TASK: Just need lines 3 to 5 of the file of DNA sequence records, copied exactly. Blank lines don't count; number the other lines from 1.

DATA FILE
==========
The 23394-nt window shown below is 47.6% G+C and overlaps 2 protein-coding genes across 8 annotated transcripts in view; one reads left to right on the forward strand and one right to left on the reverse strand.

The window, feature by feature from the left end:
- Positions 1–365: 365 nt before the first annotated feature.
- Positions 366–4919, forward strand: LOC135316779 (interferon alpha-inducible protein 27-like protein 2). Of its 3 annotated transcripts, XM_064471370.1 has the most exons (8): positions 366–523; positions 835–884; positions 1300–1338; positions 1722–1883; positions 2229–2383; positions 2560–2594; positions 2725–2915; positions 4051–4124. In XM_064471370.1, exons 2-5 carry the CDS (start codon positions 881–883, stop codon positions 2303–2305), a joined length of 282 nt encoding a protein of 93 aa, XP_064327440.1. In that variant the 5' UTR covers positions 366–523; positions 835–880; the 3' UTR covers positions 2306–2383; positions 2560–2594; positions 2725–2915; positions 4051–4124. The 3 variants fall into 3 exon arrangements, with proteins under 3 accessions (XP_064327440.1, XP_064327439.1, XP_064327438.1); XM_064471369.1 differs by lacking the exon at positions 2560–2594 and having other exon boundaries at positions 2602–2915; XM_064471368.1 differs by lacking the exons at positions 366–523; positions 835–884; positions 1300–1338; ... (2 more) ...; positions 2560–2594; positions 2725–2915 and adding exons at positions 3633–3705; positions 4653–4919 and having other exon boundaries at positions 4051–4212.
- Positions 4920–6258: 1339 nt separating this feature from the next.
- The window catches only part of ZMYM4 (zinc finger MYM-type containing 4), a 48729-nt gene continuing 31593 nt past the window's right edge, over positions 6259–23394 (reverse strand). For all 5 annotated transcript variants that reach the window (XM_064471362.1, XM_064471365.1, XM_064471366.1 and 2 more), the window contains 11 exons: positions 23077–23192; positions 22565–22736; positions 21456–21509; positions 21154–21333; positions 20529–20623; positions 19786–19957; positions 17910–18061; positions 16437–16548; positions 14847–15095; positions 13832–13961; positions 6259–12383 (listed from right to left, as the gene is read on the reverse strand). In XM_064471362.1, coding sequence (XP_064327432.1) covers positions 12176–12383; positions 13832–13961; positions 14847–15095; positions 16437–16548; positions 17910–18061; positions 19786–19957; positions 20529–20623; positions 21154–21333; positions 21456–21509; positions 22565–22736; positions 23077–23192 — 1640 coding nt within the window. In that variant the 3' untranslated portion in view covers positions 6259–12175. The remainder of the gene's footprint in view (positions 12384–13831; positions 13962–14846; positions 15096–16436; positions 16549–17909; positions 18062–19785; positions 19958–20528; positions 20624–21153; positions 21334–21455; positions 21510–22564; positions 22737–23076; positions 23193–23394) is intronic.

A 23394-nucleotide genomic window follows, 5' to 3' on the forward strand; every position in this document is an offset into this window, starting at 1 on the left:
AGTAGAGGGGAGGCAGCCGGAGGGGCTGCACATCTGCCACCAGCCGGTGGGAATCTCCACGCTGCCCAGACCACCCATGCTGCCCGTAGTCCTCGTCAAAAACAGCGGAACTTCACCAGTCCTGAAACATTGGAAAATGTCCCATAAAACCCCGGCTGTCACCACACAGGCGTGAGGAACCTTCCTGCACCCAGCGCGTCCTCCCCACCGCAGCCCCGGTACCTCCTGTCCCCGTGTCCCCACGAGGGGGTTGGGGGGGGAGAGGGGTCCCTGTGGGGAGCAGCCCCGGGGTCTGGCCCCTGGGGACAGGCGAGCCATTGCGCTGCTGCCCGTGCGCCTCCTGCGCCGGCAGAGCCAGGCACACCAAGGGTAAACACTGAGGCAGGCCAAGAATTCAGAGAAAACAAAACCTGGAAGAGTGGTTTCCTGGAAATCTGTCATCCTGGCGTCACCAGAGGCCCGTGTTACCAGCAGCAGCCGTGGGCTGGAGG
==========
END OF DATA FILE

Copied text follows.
- Positions 1–365: 365 nt before the first annotated feature.
- Positions 366–4919, forward strand: LOC135316779 (interferon alpha-inducible protein 27-like protein 2). Of its 3 annotated transcripts, XM_064471370.1 has the most exons (8): positions 366–523; positions 835–884; positions 1300–1338; positions 1722–1883; positions 2229–2383; positions 2560–2594; positions 2725–2915; positions 4051–4124. In XM_064471370.1, exons 2-5 carry the CDS (start codon positions 881–883, stop codon positions 2303–2305), a joined length of 282 nt encoding a protein of 93 aa, XP_064327440.1. In that variant the 5' UTR covers positions 366–523; positions 835–880; the 3' UTR covers positions 2306–2383; positions 2560–2594; positions 2725–2915; positions 4051–4124. The 3 variants fall into 3 exon arrangements, with proteins under 3 accessions (XP_064327440.1, XP_064327439.1, XP_064327438.1); XM_064471369.1 differs by lacking the exon at positions 2560–2594 and having other exon boundaries at positions 2602–2915; XM_064471368.1 differs by lacking the exons at positions 366–523; positions 835–884; positions 1300–1338; ... (2 more) ...; positions 2560–2594; positions 2725–2915 and adding exons at positions 3633–3705; positions 4653–4919 and having other exon boundaries at positions 4051–4212.
- Positions 4920–6258: 1339 nt separating this feature from the next.